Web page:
My guess is that not many companies follow the standards, because very few usually presume they will ever be a victim of security attack.
 
 
 


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  Post #4 (permalink)   11-17-2007, 05:11 PM
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You hit the nail right on the head there. I guess too that a lot of companies seem to act after the problem rather then prevent the problem in the first place.
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  Post #5 (permalink)   11-18-2007, 04:28 AM
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Interesting question Art,

With regards to site encryption, everything critical like the billing screens, control panels etc are protected by SSL. The database's are secured making injections extremely difficult. Client passwords are encrypted and cannot be changed by anyone other than the client or an admin.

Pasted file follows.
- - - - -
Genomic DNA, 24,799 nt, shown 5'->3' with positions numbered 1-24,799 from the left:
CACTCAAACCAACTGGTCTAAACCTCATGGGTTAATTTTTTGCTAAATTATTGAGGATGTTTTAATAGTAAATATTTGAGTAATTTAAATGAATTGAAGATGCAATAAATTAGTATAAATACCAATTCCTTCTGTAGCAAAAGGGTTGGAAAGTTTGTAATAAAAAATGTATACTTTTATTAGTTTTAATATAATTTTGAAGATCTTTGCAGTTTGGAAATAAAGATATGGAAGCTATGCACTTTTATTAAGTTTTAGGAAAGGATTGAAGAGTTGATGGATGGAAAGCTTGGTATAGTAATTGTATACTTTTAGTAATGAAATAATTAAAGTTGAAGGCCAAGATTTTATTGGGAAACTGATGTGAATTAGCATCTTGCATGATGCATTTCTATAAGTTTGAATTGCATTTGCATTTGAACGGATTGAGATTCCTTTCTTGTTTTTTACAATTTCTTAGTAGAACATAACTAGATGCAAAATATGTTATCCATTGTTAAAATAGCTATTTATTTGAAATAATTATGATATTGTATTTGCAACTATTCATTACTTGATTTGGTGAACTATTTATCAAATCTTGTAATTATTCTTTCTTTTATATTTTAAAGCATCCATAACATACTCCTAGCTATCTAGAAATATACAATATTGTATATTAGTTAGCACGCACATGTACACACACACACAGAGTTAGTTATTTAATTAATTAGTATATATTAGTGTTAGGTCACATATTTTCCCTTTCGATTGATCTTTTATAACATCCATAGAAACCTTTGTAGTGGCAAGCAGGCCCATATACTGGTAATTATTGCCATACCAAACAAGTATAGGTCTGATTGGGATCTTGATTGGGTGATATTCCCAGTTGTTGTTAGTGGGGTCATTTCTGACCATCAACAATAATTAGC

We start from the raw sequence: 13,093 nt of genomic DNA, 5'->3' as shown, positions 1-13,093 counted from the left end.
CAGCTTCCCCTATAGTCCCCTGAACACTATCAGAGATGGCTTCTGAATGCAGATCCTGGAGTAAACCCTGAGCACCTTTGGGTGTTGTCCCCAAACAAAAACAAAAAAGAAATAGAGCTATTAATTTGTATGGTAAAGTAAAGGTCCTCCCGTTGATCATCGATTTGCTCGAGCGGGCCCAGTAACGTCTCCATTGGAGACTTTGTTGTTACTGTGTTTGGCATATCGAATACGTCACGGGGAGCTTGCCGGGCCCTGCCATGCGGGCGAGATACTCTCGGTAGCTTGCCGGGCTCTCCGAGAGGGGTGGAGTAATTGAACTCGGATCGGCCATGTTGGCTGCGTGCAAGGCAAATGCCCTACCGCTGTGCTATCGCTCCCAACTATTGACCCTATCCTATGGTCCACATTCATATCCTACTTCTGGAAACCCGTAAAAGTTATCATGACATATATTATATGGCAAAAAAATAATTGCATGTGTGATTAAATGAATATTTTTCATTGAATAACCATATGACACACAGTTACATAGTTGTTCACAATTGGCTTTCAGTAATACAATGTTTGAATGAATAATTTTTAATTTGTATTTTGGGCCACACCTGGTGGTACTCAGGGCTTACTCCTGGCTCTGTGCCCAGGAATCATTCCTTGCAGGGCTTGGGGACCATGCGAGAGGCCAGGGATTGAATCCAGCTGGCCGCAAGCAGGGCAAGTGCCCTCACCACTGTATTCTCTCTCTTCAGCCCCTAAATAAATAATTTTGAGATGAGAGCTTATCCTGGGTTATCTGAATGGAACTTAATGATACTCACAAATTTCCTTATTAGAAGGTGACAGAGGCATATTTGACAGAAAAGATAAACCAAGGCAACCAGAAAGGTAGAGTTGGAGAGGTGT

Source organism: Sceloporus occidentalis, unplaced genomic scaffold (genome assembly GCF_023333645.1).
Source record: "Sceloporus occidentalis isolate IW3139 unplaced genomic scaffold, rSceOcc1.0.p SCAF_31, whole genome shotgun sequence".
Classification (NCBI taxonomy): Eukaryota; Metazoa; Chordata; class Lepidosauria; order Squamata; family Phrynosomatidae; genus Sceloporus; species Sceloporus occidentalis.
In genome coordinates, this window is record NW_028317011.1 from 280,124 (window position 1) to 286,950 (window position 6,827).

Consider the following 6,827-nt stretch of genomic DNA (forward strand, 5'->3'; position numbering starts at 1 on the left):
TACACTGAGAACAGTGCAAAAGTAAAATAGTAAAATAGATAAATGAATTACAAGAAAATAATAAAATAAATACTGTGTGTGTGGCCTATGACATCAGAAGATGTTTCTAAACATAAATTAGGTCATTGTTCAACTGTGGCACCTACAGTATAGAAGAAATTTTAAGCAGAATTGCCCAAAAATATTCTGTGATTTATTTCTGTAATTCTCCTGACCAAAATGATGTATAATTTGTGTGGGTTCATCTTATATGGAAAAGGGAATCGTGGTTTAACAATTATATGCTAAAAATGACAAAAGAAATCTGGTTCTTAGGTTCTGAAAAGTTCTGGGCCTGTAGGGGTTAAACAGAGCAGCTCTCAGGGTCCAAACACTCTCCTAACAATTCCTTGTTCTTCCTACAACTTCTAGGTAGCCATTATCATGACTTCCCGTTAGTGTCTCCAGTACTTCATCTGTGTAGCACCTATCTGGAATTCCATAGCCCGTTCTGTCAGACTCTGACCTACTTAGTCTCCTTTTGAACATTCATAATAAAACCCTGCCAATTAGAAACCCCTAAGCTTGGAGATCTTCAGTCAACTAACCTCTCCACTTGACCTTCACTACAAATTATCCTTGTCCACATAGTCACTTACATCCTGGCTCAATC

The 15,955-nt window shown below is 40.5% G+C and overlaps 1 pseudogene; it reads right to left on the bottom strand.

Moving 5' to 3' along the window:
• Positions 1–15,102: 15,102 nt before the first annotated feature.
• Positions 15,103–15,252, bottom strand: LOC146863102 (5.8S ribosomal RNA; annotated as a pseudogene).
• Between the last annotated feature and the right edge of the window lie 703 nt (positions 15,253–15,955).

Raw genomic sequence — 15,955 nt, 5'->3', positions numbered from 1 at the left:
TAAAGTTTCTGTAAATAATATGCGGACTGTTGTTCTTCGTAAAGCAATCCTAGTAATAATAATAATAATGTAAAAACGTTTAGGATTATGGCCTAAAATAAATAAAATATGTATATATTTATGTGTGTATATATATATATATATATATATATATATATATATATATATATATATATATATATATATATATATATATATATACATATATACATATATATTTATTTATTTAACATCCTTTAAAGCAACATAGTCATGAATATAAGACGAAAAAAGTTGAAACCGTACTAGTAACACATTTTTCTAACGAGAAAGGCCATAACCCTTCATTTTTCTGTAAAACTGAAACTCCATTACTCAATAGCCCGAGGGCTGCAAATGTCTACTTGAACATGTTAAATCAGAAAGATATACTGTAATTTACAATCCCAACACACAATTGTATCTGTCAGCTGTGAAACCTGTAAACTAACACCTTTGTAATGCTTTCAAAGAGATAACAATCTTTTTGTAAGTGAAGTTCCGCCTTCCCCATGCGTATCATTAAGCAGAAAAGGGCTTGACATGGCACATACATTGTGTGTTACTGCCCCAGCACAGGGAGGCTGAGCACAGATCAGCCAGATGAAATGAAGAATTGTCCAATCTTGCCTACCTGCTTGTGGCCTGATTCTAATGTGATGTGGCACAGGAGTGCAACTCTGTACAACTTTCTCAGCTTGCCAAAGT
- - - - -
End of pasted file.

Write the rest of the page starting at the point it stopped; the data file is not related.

On the data security side, servers are protected 24/7 by armed guards, biometric scanners, hardware firewalls, software firewalls, redundant this, that and the other.

I know of a few companies who don't really bother about data security, sure they have SSL encryption but that's about it. Hacking technologies are changing pretty much every day. If you are not properly protected then you wont last for long.

What security measures are in place on HD?
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  Post #6 (permalink)   11-18-2007, 09:14 AM
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Quote:
Originally Posted by Artashes View Post
Following a breach of security at well established and professionally run Spry.com the other day (http://blog.spry.com/2007/11/14/security-breach/), it brings a question - how do YOU protect your client's data?

What measures do you take to make sure your office computers are protected from malware/spyware that can open doors to unathorized visitors?
We have a rule that no sensitive client data is to be stored on a employees workstation. All credit card info and other sensitive data is stored in our data center on a server. Employees have to log in to the client management software or collaboration software with their username and password to access this data. All workstations are scanned for viruses daily and are firewall protected.